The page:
What aspects of your intellectual and personal growth and development are important to you?
What teacher or teachers will you ask to support your application by writing letters of recommendation for you?
What obstacles or limitations have you encountered throughout your high school experience? How have you approached them and what have you learned from them?
Deciding where to enroll:
Consider all aspects of your college expectations when May first rolls around and an enrollment deposit is required to secure your space in the class. Unless you were admitted under an early decision program, you have until May first to decide where you wish to enroll.
What does the school offer in your potential areas of interest?
What are the depth and breadth of the courses available in your intended major? This should have been one of the initial investigations you completed in order to compare majors and programs across the colleges under consideration.
How does the location impact your choice? Is it so far that you won't be able to return home for a fall break? Is it so urban that you won't be able to sleep at night? Are there cultural differences the environment offers that you like or aren't sure about?
What social opportunities are there for you? Are you interested in fraternity or sorority life? Do you anticipate going to football games? Are there club or intramural sports in which you hope to participate?
How easily might you study abroad, obtain an internship, or work in a co-op setting given your intended major? Oh, and if you don't know what you major will be, don't worry - college admission officers expect up to 70% of their freshman class to be exploratory or undecided in their major.
What will the cost of your college experience be? Is it really worth burdening yourself and your parents with student and parent loans to attend the college of your choice?
Finally, one litmus test is to run through your list of potential schools and ask yourself what you like or would miss about College A by attending College B. It's like a pro/con list but a bit more specific.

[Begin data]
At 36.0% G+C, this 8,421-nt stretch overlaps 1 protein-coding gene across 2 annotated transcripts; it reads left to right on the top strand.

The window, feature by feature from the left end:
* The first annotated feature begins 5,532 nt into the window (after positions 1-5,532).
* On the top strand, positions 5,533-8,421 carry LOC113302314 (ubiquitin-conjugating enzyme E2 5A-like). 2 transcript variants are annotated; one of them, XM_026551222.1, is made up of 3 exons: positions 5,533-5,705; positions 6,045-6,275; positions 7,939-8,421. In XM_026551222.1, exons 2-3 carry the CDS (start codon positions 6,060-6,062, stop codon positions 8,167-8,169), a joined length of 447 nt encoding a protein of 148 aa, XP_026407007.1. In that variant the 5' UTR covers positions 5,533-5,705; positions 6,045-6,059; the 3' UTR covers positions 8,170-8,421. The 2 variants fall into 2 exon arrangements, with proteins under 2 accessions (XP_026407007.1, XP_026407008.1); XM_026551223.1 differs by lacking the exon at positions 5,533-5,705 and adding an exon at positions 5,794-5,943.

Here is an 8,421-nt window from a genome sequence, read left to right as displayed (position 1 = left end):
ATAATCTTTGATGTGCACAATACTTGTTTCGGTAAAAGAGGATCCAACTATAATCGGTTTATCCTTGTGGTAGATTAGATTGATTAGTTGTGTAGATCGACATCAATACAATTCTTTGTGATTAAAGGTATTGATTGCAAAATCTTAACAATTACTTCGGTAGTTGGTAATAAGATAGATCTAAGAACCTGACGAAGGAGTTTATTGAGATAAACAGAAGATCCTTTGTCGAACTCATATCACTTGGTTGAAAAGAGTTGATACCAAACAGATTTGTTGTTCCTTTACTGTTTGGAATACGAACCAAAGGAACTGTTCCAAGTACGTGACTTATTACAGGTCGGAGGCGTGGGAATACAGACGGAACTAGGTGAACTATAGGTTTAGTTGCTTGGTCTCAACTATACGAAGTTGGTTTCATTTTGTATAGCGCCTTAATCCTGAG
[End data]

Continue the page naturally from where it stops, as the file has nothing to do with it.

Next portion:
And remember, you can't make a bad choice. There are lessons to be learned on every campus, from living with a roommate to doing your laundry to keeping yourself safe and healthy. You will be homesick! Here's the test: after you have been home work winter break for two weeks, do you miss your college life? Do you begin to refer to your university as "home?" If so, you know you are at the right place!
Who's reading your application?
The typical college admission officer is close in age to you, often a recent graduate. They are proud of their school and want to share their affection for their college experience with you. They want to like and admit you.
Treat any encounter or meeting with a college admission representative as if you are making a new friend. Be respectful, engaged, and positive.
In many cases, the reader is the representative that visits or conducts a zoom meeting with interested students from your high school. Or it may be an assistant dean in the academic unit to which you are applying - the admission dean in the College of Agriculture, for instance. Many universities have multiple readers; the University of Michigan will have a regional admission officer and up to four other readers whose feedback are all considered in the final decision.
Visiting campuses and building relationships
Once you have determined what colleges might fit your expectations through your research, you may wish to invest your tie and resources into campus visits. Check the school websites to make sure they are scheduling on-campus, in-person visits. You are strongly encouraged to sign up for information sessions and tours at each college when available, in order to hear the admission philosophy and process, learn about the make-up of the university, and have a baseline of comparison for each university.
Visiting will allow you to gain a feel for the students in attendance, and how visitors are treated. For instance, as you wander around campus with your parent, do students stop and ask you if you need directions? If you have time, stop into the university union or student center for a soda or coffee and listen to the conversations around you. If you don't believe you could find friends there or you don't feel comfortable, it might not be the school for you.